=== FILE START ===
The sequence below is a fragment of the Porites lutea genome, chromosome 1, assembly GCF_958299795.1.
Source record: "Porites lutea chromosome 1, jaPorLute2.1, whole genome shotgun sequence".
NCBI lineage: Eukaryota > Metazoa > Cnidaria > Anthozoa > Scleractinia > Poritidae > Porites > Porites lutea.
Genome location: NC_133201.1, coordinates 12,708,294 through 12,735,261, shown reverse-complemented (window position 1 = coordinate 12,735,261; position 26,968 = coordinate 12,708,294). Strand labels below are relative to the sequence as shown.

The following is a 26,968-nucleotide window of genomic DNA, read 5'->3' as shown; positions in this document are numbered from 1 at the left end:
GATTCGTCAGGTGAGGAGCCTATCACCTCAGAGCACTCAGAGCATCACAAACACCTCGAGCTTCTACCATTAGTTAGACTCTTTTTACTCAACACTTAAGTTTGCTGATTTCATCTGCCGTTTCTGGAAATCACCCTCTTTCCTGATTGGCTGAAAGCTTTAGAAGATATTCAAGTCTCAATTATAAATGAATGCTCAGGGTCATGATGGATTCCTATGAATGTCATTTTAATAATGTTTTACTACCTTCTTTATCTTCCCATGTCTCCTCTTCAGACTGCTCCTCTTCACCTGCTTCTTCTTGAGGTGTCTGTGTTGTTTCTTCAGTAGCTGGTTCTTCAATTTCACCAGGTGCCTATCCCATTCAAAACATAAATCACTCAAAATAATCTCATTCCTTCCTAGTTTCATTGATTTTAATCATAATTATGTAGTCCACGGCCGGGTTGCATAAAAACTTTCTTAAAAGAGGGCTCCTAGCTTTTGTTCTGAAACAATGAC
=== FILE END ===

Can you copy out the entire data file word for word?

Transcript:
The sequence below is a fragment of the Porites lutea genome, chromosome 1, assembly GCF_958299795.1.
Source record: "Porites lutea chromosome 1, jaPorLute2.1, whole genome shotgun sequence".
NCBI lineage: Eukaryota > Metazoa > Cnidaria > Anthozoa > Scleractinia > Poritidae > Porites > Porites lutea.
Genome location: NC_133201.1, coordinates 12,708,294 through 12,735,261, shown reverse-complemented (window position 1 = coordinate 12,735,261; position 26,968 = coordinate 12,708,294). Strand labels below are relative to the sequence as shown.

The following is a 26,968-nucleotide window of genomic DNA, read 5'->3' as shown; positions in this document are numbered from 1 at the left end:
GATTCGTCAGGTGAGGAGCCTATCACCTCAGAGCACTCAGAGCATCACAAACACCTCGAGCTTCTACCATTAGTTAGACTCTTTTTACTCAACACTTAAGTTTGCTGATTTCATCTGCCGTTTCTGGAAATCACCCTCTTTCCTGATTGGCTGAAAGCTTTAGAAGATATTCAAGTCTCAATTATAAATGAATGCTCAGGGTCATGATGGATTCCTATGAATGTCATTTTAATAATGTTTTACTACCTTCTTTATCTTCCCATGTCTCCTCTTCAGACTGCTCCTCTTCACCTGCTTCTTCTTGAGGTGTCTGTGTTGTTTCTTCAGTAGCTGGTTCTTCAATTTCACCAGGTGCCTATCCCATTCAAAACATAAATCACTCAAAATAATCTCATTCCTTCCTAGTTTCATTGATTTTAATCATAATTATGTAGTCCACGGCCGGGTTGCATAAAAACTTTCTTAAAAGAGGGCTCCTAGCTTTTGTTCTGAAACAATGAC